“The best leaders of the Georgian, Azerbaijani and Armenian people, the twenty-six people’s commissars of Baku, were tried by court-martial, set up by the wretched ‘government’, and shot.”
As mentioned above, reputedly the only man to survive was Anastas Mikoyan.
“Thus, with the aid of the social-democratic leaders, the Transcaucasian republics of Georgia, Armenia and Azerbaijan were transformed into British colonies, like India or Malaya. The largest industrial establishments in Georgia, and the whole of Transcaucasia, passed into the hands of British, French and American concessionaires.
“They had no intention whatever of investing capital for the modernisation and technical improvement of these undertakings; their object was to exploit them to the very utmost and then abandon them. The result was that many of the factories, oil wells, manganese works, and so forth, were quickly reduced to utter ruin.
“At the eighteenth congress of the Georgian Social-Democratic Party, Ramishvili, one of the social-democratic leaders, ‘justified’ the preservation of capitalist and feudal private property in Georgia on the following ‘grounds’:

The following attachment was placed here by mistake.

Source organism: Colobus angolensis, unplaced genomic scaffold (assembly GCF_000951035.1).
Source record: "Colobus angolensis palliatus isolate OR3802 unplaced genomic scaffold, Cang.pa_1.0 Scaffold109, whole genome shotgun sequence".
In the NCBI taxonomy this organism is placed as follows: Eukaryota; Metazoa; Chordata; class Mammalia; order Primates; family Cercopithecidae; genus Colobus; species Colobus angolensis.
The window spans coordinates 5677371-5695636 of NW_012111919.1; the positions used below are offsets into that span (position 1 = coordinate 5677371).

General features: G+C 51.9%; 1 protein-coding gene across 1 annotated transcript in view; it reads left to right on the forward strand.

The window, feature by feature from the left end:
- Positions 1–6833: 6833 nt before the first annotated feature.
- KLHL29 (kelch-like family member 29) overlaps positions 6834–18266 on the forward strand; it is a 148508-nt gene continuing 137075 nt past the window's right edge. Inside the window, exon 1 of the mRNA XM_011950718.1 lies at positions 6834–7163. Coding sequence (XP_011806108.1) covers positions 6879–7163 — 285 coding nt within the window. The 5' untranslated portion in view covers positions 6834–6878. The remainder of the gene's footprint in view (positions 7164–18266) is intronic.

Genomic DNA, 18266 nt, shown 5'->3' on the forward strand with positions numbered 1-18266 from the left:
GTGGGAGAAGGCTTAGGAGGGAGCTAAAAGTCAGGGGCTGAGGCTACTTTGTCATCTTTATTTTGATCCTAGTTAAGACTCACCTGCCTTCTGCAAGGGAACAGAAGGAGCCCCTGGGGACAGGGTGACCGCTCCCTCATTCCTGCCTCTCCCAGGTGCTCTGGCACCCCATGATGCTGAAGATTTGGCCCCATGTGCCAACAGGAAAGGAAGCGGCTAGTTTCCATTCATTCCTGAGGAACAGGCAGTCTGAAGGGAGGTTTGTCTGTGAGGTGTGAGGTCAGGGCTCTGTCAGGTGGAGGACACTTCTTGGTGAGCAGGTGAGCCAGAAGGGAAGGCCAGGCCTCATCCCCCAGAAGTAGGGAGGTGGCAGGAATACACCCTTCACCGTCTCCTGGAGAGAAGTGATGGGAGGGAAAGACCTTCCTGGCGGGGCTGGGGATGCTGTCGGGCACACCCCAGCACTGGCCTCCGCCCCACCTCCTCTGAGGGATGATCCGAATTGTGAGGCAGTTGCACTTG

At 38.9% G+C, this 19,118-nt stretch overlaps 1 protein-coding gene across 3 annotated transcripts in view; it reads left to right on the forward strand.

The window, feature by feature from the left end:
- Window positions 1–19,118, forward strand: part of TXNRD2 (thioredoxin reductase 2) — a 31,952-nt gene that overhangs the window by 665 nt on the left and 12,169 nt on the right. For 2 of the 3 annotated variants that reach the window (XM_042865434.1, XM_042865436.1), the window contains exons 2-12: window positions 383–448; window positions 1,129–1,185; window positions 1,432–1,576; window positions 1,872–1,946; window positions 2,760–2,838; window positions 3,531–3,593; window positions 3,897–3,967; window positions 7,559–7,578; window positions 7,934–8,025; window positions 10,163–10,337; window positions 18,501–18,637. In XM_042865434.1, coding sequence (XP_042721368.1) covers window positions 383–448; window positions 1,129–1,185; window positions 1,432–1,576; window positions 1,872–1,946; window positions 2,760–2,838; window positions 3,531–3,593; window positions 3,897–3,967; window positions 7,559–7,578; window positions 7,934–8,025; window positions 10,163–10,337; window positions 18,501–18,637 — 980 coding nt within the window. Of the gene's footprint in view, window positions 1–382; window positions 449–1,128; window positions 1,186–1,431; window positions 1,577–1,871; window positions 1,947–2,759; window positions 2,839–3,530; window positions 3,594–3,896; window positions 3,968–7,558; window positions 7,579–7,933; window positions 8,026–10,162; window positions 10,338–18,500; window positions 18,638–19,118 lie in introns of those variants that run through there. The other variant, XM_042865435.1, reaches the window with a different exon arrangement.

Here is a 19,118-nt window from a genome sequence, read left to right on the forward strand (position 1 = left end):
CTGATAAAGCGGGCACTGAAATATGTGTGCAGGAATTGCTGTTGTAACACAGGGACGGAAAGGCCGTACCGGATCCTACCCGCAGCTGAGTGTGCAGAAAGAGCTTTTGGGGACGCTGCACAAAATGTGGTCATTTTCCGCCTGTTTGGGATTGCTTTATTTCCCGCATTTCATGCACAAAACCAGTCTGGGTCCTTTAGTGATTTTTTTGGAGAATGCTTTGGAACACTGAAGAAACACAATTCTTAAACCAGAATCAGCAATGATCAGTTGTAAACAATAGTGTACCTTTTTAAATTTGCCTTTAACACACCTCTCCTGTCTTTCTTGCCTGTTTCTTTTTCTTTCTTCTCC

“‘The objective conditions for the realisation of our programme are lacking. We have been compelled to serve the cause of bourgeois democracy … A government which loses sight of the objective conditions serves the cause of reaction; that is why our object has been moderate and restrained; we are no longer intensifying the revolution.’” (Khachapuridze, op cit, p138)
The Mensheviks wished to cling onto power at all costs, and to do so meant a perpetual alliance with imperialism, be it of the German or British variety. As history has proven time and again, doing deals with imperialism only benefits imperialism, for the only law which it recognises is the jungle law of capitalism – the strong will take from the weak.
Thus the British demanded all the riches of the country, not only oil and manganese, but also corn and wine, vegetables and fruit. The Georgian landowners, to whom the social-democratic government allowed a free hand, immediately began to sell for export all the agricultural produce of the country.
In the ports of Batum and Poti foreign ships, protected by British troops and the social-democratic ‘Defence Corps’, were loaded with grain, cheese, tea, wine, fruit, vegetables, and so forth, while crowds of starving people saw the food going out of the country.